At FP, we are always happy to hear when someone takes steps to reflect on whether an academic event is attentive to gender equity.  So we would have marveled at the goodness of Central European University’s splendid policy statement [pdf] on gender equity at academic events and summer schools in any case.  But we get downright tickled when we get to the eighth point in the document, and see the statement, “Event organizers are encouraged to consult appropriate sources for advice on how to achieve gender balance at academic events,” followed by a link to our site, then a link to a Q&A about the Commitment signed by multiple scholars last year.  Neat!

 

What’s so bad about pink anyway?

Filed under: Uncategorized — redeyedtreefrog @ 1:59 pm

Find out over at Fit, Feminist, and (Almost) Fifty.

image

 

Working from home is a feminist issue

Filed under: Uncategorized — Jender @ 12:34 pm

Working from home is a feminist issue

And Yahoo deeply doesn’t get it.

 

More forced ultrasound measures

Filed under: abortion,autonomy,health,law,politics — philodaria @ 3:47 am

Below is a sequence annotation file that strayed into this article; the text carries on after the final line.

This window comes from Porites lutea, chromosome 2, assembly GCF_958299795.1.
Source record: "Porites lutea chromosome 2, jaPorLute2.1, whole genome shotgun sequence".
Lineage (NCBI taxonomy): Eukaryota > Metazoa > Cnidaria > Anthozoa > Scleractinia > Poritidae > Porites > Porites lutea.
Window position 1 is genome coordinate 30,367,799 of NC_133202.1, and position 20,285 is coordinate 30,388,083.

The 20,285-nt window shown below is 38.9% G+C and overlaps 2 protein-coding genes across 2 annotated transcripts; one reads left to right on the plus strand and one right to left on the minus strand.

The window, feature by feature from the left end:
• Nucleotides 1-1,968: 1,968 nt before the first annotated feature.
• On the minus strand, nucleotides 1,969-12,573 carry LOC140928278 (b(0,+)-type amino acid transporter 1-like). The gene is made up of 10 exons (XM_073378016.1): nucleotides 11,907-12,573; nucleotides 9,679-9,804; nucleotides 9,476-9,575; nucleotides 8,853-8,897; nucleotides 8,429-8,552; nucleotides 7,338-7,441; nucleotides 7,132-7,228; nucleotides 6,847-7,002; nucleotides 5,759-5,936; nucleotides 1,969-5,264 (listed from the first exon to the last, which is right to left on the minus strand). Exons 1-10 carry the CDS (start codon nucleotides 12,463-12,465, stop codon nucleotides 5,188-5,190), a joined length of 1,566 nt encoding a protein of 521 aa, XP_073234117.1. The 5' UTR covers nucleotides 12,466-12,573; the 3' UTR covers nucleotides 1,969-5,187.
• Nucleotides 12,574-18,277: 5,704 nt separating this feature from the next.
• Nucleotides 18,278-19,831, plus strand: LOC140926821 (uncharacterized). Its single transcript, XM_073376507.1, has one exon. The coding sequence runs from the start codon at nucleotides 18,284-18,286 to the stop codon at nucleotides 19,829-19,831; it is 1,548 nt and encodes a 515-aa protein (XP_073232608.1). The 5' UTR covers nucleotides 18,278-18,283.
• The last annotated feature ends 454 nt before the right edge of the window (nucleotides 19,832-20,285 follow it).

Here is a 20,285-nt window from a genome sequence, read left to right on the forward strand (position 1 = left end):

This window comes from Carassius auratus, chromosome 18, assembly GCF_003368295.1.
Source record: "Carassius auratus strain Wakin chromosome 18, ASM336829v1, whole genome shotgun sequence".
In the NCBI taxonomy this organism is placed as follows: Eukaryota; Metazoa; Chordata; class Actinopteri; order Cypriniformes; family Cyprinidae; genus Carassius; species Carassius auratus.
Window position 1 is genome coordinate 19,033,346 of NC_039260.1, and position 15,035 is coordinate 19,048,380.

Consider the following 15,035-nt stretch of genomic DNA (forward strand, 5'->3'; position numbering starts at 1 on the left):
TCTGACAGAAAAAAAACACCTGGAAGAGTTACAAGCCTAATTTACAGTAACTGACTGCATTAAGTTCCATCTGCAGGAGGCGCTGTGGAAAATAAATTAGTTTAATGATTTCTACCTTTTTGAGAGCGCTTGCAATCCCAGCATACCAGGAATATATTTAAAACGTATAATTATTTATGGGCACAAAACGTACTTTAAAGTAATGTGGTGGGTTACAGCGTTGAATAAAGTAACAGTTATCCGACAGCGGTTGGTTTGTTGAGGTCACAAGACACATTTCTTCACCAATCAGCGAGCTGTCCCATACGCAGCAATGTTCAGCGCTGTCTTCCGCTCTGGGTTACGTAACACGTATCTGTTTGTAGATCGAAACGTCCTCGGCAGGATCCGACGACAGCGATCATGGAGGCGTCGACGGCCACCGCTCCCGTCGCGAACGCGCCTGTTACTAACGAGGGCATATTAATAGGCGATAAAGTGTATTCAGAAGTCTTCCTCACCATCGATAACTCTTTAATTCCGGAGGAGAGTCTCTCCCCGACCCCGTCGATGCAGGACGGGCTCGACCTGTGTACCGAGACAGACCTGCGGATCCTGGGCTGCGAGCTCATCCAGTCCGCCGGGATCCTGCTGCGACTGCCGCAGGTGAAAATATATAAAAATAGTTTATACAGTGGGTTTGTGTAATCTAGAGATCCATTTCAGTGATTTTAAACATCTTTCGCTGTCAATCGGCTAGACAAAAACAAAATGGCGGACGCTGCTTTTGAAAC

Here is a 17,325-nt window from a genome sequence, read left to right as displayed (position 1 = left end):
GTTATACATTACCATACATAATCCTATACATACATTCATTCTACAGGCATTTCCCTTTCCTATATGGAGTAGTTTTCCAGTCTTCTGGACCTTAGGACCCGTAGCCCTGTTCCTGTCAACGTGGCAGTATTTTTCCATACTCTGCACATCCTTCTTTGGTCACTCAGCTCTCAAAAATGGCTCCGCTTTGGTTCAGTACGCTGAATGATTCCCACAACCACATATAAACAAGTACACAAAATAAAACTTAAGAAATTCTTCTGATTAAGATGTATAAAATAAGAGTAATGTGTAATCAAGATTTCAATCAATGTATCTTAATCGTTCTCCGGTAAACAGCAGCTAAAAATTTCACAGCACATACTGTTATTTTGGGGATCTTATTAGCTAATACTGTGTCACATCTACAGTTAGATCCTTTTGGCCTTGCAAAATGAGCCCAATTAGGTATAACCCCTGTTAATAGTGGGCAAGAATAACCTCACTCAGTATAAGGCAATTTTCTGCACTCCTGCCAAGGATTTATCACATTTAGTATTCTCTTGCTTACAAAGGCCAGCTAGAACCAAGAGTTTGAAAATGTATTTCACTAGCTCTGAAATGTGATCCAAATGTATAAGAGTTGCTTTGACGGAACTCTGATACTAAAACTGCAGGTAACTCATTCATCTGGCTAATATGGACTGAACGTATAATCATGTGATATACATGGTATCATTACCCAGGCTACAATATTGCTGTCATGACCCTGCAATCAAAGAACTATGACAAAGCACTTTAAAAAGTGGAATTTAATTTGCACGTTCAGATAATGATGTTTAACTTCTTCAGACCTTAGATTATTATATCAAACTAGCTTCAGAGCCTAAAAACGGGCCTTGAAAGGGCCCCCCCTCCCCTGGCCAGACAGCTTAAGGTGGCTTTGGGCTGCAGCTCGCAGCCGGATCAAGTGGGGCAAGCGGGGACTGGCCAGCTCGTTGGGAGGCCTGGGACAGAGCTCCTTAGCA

This time in Indiana, with double the ultrasounds. 

“The bill, approved by the state Senate Health and Provider Services Committee on Wednesday, would require clinics to conduct trans-vaginal ultrasounds on women both before and after dispensing the abortion-inducing drug known as RU-486.”

Oh, and the “argument” against medically unnecessary trans-vaginal ultrasounds being too invasive? Sue Swayze, the legislative director of Indiana Right to Life, had this to say:

“I got pregnant vaginally.  Something else could come in my vagina for a medical test that wouldn’t be that intrusive to me.  So I find that argument a little ridiculous.”

I take it the natural reductio to this argument is obvious.